Small Module Allows New Products to Speak: Page 3 of 3

With home automation assistance devices like Apple Siri and the Amazon Echo, non-intrusive voice synthesis devices are becoming common.

!= ':');   // wait for ':' character

After uploading the modified Talking Logic Probe sketch with the DecTalk set voice command, Huge Harry (Francisco) will be heard through the 8ohm speaker.

Wx: Set the EMIC 2 TTS module’s speaking rate (words/minute)

Depending on the application, the speaking rate may need adjusting for clarity and understanding of the message. The range of values that are accepted by the EMIC 2 is 75(slowest) to 600(fastest). The default speaking rate value is set to 200. The example Arduino code to set the EMIC 2 TTS module’s rate is shown below.

        // Set speaking rate
       emicSerial.print("W100\n");
       while (emicSerial.read() != ':');   // wait for ':' character

Lx: Set the EMIC 2 TTS module’s language

The final DecTalk Speech Command is selecting a language for the EMIC2 TTS Module. The default language is English (0) but two other languages can be selected for the EMIC 2 as shown below.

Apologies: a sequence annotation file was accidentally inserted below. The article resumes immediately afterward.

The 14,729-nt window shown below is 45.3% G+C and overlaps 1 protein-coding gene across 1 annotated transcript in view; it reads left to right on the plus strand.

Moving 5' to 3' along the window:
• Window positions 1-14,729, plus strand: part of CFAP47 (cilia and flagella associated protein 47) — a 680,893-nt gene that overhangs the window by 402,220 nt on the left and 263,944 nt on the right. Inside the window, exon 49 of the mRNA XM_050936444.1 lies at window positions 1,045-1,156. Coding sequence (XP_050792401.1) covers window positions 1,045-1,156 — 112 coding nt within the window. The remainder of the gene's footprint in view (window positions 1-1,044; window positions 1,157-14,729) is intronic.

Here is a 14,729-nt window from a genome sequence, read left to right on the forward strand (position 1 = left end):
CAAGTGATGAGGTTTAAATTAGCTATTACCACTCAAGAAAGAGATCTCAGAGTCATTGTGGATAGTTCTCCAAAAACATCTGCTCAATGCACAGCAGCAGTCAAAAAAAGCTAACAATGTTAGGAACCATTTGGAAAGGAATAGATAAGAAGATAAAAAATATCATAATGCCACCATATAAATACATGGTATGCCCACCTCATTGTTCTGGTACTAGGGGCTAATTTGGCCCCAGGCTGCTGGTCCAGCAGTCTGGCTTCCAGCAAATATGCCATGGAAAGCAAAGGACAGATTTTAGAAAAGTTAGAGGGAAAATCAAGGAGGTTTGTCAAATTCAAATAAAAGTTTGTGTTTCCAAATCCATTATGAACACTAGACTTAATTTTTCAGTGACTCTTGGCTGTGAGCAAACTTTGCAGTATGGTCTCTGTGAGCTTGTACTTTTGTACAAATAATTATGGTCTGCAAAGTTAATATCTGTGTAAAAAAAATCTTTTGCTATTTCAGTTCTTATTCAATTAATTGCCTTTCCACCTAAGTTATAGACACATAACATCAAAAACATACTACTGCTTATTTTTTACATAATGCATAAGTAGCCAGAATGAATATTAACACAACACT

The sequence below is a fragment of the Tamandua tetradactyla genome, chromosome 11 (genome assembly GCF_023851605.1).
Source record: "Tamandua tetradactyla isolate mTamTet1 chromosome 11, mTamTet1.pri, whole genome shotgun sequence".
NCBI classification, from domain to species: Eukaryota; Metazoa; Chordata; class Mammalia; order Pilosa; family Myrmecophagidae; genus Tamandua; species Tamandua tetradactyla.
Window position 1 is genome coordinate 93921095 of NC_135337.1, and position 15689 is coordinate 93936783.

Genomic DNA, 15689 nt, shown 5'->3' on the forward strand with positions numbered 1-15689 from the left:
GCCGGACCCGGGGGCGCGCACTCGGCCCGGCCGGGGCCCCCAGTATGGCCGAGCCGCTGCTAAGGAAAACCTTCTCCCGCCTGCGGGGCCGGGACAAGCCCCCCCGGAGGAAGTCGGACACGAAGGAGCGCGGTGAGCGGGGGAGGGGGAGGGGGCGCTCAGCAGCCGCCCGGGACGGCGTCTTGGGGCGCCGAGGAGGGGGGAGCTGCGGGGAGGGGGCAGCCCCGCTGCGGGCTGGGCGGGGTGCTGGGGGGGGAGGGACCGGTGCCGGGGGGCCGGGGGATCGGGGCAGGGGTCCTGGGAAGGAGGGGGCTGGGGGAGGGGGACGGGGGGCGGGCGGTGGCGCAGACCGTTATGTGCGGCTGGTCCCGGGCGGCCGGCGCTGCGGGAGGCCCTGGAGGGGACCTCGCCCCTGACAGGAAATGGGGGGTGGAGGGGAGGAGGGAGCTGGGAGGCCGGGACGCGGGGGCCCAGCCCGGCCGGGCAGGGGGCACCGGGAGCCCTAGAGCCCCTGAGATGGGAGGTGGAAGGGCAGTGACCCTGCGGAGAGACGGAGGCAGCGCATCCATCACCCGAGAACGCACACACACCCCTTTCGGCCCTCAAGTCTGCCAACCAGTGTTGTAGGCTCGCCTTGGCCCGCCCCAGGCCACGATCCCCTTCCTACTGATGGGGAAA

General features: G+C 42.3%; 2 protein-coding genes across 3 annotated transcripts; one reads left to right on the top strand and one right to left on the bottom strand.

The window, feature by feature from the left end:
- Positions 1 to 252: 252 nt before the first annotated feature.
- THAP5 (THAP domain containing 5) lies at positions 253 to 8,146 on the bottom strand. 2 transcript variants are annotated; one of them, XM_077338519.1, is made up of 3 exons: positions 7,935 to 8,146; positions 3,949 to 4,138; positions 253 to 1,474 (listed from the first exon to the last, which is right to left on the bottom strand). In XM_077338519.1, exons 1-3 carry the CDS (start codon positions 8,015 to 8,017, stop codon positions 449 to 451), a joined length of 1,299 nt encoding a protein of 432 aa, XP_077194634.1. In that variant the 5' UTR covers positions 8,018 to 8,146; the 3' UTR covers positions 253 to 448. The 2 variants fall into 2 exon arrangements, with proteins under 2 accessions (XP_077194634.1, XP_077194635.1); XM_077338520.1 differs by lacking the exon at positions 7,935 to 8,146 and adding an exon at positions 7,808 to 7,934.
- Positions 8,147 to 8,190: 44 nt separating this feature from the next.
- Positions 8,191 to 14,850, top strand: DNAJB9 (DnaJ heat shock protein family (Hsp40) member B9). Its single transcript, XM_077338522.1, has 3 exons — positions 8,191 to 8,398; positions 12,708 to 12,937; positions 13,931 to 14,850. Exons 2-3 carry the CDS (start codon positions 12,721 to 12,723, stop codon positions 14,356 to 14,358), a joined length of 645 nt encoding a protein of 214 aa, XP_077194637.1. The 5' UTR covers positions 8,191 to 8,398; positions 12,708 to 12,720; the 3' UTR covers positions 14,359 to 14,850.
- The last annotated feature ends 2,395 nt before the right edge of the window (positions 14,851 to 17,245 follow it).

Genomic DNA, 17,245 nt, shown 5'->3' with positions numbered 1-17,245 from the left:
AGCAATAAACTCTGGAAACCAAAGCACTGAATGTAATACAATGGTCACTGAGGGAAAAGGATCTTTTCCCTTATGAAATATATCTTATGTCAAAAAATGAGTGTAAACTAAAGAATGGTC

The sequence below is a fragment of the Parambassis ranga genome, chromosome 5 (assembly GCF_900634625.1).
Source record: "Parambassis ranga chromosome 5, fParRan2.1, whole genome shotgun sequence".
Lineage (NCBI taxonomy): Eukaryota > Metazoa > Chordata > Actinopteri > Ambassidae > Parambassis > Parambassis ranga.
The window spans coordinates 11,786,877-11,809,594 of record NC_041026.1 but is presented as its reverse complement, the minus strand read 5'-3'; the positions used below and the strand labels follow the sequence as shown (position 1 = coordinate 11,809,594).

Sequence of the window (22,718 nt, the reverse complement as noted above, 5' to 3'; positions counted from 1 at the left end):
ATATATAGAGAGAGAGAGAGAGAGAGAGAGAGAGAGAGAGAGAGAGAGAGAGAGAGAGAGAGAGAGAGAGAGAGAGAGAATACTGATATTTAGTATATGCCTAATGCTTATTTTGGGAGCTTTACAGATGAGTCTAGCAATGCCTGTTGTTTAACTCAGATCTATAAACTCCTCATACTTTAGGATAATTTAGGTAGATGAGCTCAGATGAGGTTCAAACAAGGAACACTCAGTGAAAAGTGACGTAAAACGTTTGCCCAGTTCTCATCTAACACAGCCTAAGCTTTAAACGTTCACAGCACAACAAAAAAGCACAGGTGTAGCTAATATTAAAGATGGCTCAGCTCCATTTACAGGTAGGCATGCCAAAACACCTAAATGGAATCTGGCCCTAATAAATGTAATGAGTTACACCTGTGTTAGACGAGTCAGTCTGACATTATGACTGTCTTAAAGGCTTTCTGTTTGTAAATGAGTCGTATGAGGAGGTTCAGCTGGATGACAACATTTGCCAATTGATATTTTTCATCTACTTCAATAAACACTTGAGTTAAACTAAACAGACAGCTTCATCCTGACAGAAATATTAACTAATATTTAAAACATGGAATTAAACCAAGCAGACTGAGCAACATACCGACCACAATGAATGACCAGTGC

1. Castilian Spanish
          2. Latin Spanish
        // Set language
       emicSerial.print("L2\n");
       while (emicSerial.read() != ':');   // wait for ':' character

Additional information on pricing, application notes, design documentation and example programming code can be found at Parallax Inc’s website. Details on how to build a Talking Logic probe for testing digital and microcontroller circuits may be found in the Arduino Electronics Blueprints book published by Packt Publishing.

 

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Don Wilcher is a passionate teacher of electronics technology and an electrical engineer with 26 years of industrial experience. He’s worked on industrial robotics systems, automotive electronic modules/systems, and embedded wireless controls for small consumer appliances. He’s also a book author, writing DIY project books on electronics and robotics technologies.

Comments

These modules have been around for almost 30 years and are cheaper in quantity: http://www.rcsys.com/modules.htm

Another alternative for speech synthesis is to use the Raspberry Pi. It would also be cheaper, especially using the Raspebbry Pi Zero and more flexible. For example: http://elinux.org/RPi_Text_to_Speech_(Speech_Synthesis) Off-line speech recognition is also becoming available for the RPi. See: https://aiyprojects.withgoogle.com/voice/

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